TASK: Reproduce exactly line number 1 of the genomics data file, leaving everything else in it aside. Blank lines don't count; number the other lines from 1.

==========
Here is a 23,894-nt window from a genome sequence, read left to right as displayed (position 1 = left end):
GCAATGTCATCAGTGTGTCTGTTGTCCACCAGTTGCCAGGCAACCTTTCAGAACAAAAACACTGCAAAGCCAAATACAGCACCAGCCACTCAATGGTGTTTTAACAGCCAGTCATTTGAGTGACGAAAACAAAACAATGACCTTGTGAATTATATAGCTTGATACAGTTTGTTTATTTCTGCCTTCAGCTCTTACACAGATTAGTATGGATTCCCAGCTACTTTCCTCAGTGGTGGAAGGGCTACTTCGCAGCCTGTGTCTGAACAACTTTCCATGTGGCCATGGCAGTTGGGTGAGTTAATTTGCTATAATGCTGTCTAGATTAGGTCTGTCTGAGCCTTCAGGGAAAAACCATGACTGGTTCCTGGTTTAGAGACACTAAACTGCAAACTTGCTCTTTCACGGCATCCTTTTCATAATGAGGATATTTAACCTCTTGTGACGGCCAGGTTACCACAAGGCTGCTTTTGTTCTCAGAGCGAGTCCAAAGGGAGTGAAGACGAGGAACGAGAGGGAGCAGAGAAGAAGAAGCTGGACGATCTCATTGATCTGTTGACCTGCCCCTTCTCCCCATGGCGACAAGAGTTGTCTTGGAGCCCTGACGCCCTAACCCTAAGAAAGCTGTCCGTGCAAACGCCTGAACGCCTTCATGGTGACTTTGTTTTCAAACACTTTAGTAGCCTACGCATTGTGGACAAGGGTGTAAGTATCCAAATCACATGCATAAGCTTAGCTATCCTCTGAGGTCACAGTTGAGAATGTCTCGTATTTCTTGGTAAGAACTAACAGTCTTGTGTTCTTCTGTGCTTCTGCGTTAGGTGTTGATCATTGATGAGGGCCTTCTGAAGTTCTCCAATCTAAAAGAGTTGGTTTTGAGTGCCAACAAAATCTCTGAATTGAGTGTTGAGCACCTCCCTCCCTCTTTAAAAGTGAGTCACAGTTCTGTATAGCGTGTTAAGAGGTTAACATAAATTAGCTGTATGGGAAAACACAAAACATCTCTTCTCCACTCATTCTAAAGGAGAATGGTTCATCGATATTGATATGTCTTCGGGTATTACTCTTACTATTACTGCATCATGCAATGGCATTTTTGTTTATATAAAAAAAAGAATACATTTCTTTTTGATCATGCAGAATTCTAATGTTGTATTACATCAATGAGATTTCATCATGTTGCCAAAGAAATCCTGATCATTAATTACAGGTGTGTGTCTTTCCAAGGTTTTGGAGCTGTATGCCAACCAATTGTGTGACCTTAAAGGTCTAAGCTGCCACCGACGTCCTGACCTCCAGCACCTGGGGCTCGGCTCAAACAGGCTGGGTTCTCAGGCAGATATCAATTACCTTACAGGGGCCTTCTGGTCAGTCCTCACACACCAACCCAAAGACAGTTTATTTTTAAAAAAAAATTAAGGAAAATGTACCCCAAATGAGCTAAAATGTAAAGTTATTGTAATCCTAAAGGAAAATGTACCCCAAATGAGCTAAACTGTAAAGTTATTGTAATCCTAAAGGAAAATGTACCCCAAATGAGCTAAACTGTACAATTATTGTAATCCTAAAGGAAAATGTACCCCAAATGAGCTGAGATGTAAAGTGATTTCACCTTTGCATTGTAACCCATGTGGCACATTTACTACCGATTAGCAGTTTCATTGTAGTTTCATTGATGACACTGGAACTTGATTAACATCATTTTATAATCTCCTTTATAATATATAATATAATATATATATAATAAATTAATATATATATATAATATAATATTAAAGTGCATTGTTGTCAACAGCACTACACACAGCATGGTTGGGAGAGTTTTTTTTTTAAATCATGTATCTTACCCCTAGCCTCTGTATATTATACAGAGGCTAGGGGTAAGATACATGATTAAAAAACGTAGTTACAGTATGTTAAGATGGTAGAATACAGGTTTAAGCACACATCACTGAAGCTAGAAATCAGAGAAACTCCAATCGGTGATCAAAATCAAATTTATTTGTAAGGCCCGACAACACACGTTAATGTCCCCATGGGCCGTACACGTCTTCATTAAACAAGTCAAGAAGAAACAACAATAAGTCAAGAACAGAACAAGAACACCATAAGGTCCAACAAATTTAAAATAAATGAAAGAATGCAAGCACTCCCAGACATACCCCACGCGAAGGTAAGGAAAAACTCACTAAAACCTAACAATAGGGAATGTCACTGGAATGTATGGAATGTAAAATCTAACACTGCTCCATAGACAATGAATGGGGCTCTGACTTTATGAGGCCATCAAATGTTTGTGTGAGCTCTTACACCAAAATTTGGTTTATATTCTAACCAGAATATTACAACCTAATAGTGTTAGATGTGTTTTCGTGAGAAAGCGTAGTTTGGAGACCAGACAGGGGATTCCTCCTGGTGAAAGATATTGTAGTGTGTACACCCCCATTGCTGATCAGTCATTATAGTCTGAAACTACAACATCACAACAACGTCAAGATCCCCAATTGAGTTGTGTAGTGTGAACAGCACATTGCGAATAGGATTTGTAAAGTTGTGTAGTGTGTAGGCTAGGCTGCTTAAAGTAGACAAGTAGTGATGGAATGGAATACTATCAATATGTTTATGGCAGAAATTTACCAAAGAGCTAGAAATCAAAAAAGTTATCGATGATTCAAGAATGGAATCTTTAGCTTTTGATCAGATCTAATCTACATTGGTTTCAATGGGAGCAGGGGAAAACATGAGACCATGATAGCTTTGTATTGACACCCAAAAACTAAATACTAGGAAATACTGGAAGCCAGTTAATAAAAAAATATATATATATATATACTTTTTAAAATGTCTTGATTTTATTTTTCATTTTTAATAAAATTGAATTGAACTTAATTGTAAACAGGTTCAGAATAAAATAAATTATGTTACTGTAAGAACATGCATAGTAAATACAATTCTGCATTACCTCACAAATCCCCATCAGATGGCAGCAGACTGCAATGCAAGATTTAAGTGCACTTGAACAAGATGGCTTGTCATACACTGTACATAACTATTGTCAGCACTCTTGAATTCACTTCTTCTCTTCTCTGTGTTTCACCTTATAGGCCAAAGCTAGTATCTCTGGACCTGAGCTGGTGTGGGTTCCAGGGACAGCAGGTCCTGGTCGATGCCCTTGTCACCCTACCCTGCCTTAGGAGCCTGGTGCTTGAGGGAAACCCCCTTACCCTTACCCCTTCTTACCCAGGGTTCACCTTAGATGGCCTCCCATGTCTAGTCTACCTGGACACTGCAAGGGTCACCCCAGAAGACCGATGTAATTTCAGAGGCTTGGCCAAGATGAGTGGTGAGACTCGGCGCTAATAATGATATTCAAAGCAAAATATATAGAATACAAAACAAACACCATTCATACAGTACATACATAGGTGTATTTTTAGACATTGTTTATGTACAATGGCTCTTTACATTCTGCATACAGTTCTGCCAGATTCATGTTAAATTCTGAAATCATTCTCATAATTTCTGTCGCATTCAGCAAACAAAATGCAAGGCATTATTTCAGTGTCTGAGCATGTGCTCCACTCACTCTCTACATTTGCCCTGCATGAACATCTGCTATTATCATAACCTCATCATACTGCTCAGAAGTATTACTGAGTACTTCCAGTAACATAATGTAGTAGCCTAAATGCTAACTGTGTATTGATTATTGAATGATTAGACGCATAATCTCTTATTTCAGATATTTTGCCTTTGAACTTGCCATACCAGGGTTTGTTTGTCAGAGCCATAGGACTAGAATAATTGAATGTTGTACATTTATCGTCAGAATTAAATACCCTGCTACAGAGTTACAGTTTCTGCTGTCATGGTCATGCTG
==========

Here is a 23,894-nt window from a genome sequence, read left to right as displayed (position 1 = left end):